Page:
Interlocking Directorate

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Interlocking Directorate

The relationship that exists between the board of directors of one corporation with that of another due to the fact that a number of members sit on both boards and, therefore, there is a substantial likelihood that neither corporation acts independently of the other.

Because the same persons occupy seats on the boards of companies that are supposed to compete in the marketplace, there is a potential for violations of federal antitrust acts, particularly the Clayton Act (15 U.S.C.A. §§ 12-27 [1914]) which prohibits the existence of inter-locking directorates that substantially reduce commercial competition.

References in periodicals archive ?
Keywords: Interlocking directorates, board of directors, supervisory board.
Studies concerning interlocking directorates have been carried out over many years, and during this time some theories have been proposed to explain the reasons for this phenomenon.
Stearns, 1988, "A Longitudinal Study of the Formation of Interlocking Directorates," Administrative Science Quarterly 33, 194-210.
In chapter 2 a descriptive analysis is performed for capital networks and interlocking directorates in six countries: Germany, Britain, France, Switzerland, Netherlands, and the United States.
Since it is unclear if existing theories of interlocking directorates are generalizable outside of the non-Anglo-American context, this study seeks to understand the phenomenon of board interlocks and their relationship to firm performance in an emerging Asian economy, namely Singapore.
Hunter's simultaneous service on the boards of competitors Penford and Hercules appears to be a clear violation of the prohibition of interlocking directorates and officers as stated in Section 8 of the Clayton Act, 15 U.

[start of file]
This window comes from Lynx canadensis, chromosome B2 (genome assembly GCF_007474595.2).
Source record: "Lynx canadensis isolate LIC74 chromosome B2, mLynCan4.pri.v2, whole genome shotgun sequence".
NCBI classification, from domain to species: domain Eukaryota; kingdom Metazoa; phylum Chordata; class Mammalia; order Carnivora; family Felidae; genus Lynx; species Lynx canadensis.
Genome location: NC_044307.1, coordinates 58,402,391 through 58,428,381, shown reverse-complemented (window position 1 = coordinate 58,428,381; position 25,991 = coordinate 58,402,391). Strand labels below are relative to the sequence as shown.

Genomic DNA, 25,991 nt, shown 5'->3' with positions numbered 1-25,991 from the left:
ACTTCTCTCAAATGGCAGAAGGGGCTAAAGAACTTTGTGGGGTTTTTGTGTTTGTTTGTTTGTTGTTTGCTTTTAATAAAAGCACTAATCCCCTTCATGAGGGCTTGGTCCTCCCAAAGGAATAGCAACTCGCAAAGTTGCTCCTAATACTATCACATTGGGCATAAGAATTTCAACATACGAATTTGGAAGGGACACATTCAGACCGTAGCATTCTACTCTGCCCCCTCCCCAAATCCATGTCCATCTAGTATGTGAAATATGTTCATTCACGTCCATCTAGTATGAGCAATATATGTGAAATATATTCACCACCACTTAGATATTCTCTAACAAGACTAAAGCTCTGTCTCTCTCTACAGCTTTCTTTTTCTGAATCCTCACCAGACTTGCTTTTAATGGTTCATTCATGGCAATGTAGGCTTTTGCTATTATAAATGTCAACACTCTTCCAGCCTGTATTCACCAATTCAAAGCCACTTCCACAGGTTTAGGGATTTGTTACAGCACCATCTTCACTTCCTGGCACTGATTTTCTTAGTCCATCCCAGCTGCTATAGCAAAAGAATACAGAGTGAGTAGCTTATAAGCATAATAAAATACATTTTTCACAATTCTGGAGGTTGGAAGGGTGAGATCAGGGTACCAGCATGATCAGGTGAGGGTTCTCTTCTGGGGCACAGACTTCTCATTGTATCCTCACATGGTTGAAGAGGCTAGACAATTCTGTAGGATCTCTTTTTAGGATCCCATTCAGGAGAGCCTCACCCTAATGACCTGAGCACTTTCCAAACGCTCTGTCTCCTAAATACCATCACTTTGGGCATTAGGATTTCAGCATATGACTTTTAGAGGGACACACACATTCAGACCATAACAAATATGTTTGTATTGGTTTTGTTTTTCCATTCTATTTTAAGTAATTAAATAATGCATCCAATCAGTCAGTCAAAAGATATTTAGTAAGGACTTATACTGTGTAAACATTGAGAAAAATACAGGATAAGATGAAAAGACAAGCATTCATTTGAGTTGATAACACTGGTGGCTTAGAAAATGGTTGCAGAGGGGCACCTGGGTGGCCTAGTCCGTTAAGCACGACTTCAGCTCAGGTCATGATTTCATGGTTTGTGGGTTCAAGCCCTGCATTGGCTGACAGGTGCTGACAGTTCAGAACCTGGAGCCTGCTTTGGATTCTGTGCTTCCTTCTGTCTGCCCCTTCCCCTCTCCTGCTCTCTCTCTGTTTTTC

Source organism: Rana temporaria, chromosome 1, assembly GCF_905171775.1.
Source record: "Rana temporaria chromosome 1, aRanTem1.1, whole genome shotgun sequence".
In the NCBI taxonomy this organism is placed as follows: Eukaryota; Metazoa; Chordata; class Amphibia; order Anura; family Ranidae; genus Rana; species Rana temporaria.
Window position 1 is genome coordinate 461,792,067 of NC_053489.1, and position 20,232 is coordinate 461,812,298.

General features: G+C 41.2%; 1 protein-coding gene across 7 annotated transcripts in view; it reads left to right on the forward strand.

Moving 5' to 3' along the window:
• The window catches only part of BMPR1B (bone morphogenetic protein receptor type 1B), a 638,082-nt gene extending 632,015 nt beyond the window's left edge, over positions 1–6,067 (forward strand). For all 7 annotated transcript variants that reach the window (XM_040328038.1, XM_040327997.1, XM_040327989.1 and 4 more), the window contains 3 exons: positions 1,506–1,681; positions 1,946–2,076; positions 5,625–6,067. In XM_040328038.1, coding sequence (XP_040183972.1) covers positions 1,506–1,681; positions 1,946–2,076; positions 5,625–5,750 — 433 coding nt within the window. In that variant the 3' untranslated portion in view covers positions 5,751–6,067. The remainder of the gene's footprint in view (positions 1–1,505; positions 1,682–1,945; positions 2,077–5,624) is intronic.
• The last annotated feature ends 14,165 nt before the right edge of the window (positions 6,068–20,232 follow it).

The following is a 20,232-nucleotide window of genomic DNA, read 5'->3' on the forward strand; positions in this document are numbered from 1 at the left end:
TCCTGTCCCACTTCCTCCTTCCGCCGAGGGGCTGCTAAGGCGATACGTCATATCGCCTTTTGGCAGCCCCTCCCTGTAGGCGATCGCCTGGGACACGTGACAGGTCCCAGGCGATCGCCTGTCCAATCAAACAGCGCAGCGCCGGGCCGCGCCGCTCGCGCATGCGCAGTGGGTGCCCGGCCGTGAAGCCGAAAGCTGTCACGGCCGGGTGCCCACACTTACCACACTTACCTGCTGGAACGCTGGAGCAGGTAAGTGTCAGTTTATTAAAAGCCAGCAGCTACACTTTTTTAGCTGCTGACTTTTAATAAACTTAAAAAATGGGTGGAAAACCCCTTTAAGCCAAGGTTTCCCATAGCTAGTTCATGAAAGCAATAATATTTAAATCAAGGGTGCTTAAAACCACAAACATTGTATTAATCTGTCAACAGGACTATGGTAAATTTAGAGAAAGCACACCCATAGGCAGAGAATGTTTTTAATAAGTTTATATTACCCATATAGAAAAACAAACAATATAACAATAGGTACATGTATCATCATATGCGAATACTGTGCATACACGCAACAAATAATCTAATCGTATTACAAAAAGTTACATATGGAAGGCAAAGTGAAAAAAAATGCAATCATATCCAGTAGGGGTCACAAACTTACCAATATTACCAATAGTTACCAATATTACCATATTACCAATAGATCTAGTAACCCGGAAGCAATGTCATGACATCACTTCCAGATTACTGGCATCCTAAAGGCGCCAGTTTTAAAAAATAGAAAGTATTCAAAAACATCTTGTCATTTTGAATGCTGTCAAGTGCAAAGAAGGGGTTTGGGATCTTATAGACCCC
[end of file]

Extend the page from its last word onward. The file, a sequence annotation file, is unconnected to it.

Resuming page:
Despite extensive documentation and periodic popular complaints, the existence of interlocking directorates among large corporations has not generated much concern across a wide segment of American business and society.
Although Zajac's data are indicative for interlocking directorates among competing firms, the opposite may well hold for interlocks among cooperating organizations such as EDOs.
Stipulate that this committee has only outside directors, none of whom is "beholden" in any way to the company or CEO, and none of whom has interlocking directorates.
NRES and VAOM may be deemed as affiliates due to their interlocking directorates, common shareholders and business relationships.
Key components of governance include the absence of anti-takeover devices, the requirement that all directors stand for election every year, the fact that 15 of the 16 directors are independent, the absence of interlocking directorates, and entirely independent assessment of CEO performance.
Such an election would result in a violation of Section 8 of the Clayton Act, which prohibits interlocking directorates between competitors.